After their terrifying adventure through the Darklands, Billy and the rest of the Shazam family find themselves going over the rainbow and through the looking glass into the upside-down, topsy-turvy world of the Wozenderlands! It’s a magical, multicolored metropolis where it’s always time for a cup of tea, a game of croquet or even a stroll down the Blue Brick Road—but it’s also ruled by the mysterious Wizard of Wozenderland, desperate for the power of the six champions!
I have been approaching this series all wrong. It only took me the better part of a year to realize it. Coming into this series, I promptly saw Geoff Johns’ name attached and made a number of assumptions based on his more recent canon. The man who brought us Blackest Night, Infinite Crisis, and Doomsday Clock was surely intent on making SHAZAM a vastly impactful book for the DC Universe at large. Now, nine issues in, and it has become abundantly clear that SHAZAM is more of a return to turn-of-the-century Johns– a passion project for a neglected/misused character. Johns is a kid in a toybox, his imagination unfettered, just as he was when he rose to stardom with books like Hawkman, Teen Titans, and JSA.
His reinvention of the SHAZAM mythos seems to be coming to a head as Billy has now completed the Seven Champions by making the assertion that he controls the magic and thus he controls the terms of the spell that allows him to share his power. I’m not sure that logic would hold up in court but it made for a lovely moment as Billy’s chosen family and his biological family joined forces. Also of note in this issue is the “crisis” that collapsed the Wonderlands and the Ozlands into the singular Wozenderlands. With the recent introduction of the Metaverse in Doomsday Clock there is a sense of a metafictional element that Johns is toying with here, perhaps using these pages as an experiment for how to proceed with such a lofty concept.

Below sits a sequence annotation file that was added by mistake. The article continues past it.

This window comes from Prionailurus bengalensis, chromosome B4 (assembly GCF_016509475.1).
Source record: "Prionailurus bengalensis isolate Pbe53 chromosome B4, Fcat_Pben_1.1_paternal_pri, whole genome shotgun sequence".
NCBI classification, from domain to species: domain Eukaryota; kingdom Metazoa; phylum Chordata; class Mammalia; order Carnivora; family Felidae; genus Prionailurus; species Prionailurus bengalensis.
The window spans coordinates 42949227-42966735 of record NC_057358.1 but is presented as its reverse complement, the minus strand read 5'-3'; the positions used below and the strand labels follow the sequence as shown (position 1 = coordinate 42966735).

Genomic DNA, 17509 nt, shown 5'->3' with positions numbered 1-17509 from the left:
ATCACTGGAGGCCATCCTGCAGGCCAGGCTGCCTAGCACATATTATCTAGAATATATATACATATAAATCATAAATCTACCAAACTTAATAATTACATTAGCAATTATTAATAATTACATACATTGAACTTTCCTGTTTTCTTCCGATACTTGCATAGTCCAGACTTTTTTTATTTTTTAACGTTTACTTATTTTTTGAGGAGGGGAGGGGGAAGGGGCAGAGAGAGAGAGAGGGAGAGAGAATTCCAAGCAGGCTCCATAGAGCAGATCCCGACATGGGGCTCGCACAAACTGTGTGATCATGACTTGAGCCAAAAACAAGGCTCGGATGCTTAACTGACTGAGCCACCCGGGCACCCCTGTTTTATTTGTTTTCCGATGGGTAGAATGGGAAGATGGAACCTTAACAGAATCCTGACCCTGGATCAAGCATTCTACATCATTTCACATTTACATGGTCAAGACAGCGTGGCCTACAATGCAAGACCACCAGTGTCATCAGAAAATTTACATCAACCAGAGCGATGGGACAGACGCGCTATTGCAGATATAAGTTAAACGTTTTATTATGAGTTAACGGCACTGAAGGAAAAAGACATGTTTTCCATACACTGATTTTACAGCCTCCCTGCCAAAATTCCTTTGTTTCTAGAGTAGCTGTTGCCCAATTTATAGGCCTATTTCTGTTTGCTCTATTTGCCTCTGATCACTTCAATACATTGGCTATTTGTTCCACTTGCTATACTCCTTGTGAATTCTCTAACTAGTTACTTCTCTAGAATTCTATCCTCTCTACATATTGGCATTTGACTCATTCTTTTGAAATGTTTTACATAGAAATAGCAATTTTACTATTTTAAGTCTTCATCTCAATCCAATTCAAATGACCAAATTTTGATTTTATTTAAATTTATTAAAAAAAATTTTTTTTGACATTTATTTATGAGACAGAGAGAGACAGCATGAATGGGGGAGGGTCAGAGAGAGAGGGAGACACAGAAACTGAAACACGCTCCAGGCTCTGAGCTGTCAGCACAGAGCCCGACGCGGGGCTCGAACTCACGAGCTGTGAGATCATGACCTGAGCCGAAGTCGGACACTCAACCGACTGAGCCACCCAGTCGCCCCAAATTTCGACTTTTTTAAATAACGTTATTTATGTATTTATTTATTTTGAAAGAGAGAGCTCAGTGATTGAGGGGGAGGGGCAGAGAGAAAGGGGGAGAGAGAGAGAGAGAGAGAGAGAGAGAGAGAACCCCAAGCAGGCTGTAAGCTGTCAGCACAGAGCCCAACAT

After a full Kolins art issue, we return to the rotating cast of artists, as each artist is responsible for certain segments of the story. Kolin’s Wozenderlands is of particular note as his style finds solid footing in this fantasy amalgation. Santucci and Eaglesham are more technically sound in their art styles but Kolins certainly brings an appropriate whimsy to the Magiclands that helps to maintain the sense of wonder they seem intent to evoke.
SHAZAM #9 (Johns, Kolins, Santucci, Eaglesham) continues the "Magiclands" epic. This series may not be what many fans were expecting but it is undeniably fun regardless.
SHAZAM #9: All in the Family
- Writing - 9/109/10
- Storyline - 8/108/10
- Art - 8/108/10
- Color - 8/108/10
- Cover Art - 7/107/10
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